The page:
Detailed results for the test sets are presented in this section, starting with results for the CMU data (see Table 2). Accuracy measures the extent to which the system produces the correct answer, while precision measures the extent to which the system's answers are correct (see the formulas in Table 2). For each component of the extracted temporal structure, the system's correct and incorrect answers were counted. Since null values occur quite often, these counts exclude cases in which the system's answer, the correct answer, or both answers are null. Those cases were counted separately. Note that each test set contains three complete dialogs with an average of 72 utterances per dialog.
These results show that the system achieves an overall accuracy of 81%, which is significantly better than the baseline accuracy (defined below) of 43%. In addition, the results show a high precision of 92%. In some of the individual cases, however, the results could be higher due to several factors. For example, our system development was inevitably focused more on some fields than others. An obvious area for improvement is the system's processing of the time of day fields. Also, note that the values in the Mis column are higher than those in the Ext column. This reflects the conservative coding convention, mentioned in Section 3, for filling in unspecified end points.
The accuracy and precision figures for the hour & minute and time of day fields are very high because a large proportion of them are null. We include null correct answers in our figures because such answers often reflect valid decisions not to fill in explicit values from previous Temporal Units.
Table 3 contains the results for the system on the NMSU data. It shows that the system performs respectably, with 69% accuracy and 88% precision, on the more complex set of data. The precision is still comparable, but the accuracy is lower, since more of the entries are left unspecified (that is, the figures in the Mis column in Table 3 are higher than in Table 2). Furthermore, the baseline accuracy (29%) is almost 15% lower than the one for the CMU data (43%), supporting the claim that this data set is more challenging.
The baseline accuracies for the test data sets are shown in Table 4. These values were derived by disabling all the rules and evaluating the input itself (after performing normalization, so that the evaluation software could be applied). Since null values are the most frequent for all fields, this is equivalent to using a naive algorithm that selects the most frequent value for each field. Note that in Tables 2 and 3, the baseline accuracies for the end month, date, and day of week fields are quite low because the coding convention calls for filling in these fields, even though they are not usually explicitly specified. In this case, an alternative baseline would have been to use the corresponding starting field. This has not been calculated, but the results can be approximated by using the baseline figures for the starting fields.
The rightmost column of Table 4 shows that there is a small amount of error in the input representation. This figure is 1 minus the precision of the input representation (after normalization). Note, however, that this is a close but not exact measure of the error in the input, because there are a few cases of the normalization process committing errors and a few of it correcting errors. Recall that the input is ambiguous; the figures in Table 4 are based on the system selecting the first ILT in each case. Since the parser orders the ILTs based on a measure of acceptability, this choice is likely to have the relevant temporal information.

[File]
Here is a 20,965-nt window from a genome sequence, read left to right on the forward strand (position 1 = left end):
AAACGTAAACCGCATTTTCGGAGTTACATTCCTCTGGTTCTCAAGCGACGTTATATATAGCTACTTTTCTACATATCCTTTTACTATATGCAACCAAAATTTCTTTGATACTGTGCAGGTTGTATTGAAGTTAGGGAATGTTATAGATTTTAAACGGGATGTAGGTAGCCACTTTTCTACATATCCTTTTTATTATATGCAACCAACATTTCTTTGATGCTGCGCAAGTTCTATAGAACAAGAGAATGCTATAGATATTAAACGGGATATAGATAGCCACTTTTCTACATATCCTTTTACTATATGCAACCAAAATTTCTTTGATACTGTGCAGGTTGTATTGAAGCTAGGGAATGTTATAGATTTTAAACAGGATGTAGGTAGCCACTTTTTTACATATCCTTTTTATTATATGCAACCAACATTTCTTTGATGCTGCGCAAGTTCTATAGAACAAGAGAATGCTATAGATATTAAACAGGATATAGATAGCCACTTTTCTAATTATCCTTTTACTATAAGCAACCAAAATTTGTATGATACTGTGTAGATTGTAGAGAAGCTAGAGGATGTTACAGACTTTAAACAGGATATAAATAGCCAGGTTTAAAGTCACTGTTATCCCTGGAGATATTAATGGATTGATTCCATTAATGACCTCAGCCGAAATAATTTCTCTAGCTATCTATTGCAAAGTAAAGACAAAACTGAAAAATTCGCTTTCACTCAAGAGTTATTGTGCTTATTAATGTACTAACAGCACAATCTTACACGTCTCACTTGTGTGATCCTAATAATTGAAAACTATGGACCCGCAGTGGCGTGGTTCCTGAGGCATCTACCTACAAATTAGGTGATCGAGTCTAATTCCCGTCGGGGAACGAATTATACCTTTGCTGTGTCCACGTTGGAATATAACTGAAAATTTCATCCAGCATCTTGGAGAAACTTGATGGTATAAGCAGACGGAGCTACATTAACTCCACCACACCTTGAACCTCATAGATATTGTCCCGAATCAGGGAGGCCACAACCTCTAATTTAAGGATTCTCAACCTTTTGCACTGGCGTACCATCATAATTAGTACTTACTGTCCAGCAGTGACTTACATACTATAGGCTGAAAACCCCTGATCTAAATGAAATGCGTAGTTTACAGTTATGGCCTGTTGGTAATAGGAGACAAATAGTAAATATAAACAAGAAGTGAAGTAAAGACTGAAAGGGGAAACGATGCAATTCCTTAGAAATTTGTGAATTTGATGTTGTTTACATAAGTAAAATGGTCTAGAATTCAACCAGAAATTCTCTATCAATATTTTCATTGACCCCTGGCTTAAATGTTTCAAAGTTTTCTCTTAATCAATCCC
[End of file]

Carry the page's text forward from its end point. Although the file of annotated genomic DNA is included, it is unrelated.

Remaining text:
The above results are for the system taking ambiguous semantic representations as input. To help isolate errors due to our model, the system was also evaluated on unambiguous, partially corrected input for all the seen data (the test sets were retained as unseen test data). The input is only partially corrected because some errors are not feasible to correct manually, given the complexity of the input representation.
The overall results are shown in the Table 5. The table
includes the results presented earlier in Tables
2 and 3, to facilitate comparison.
In the CMU data set, there are twelve dialogs in
the training data and three dialogs in a held out test set. The
average length of each dialog is approximately 65 utterances. In
the NMSU data set, there are four training dialogs
and three test dialogs.
In both data sets, there are noticeable gains in performance on the seen data going from ambiguous to unambiguous input, especially for the NMSU data. Therefore, the semantic ambiguity and input errors contribute significantly to the system's errors.
Some challenging characteristics of the seen NMSU data are vast semantic ambiguity, numbers mistaken by the input parser for dates (for example, phone numbers are treated as dates), and the occurrences of subdialogs.
Most of the the system's errors on the unambiguous data are due to parser error, errors in applying the rules, errors in mistaking anaphoric references for deictic references (and vice versa), and errors in choosing the wrong anaphoric relation. As will be shown in Section 8.1, our approach handles focus effectively, so few errors can be attributed to the wrong entities being in focus.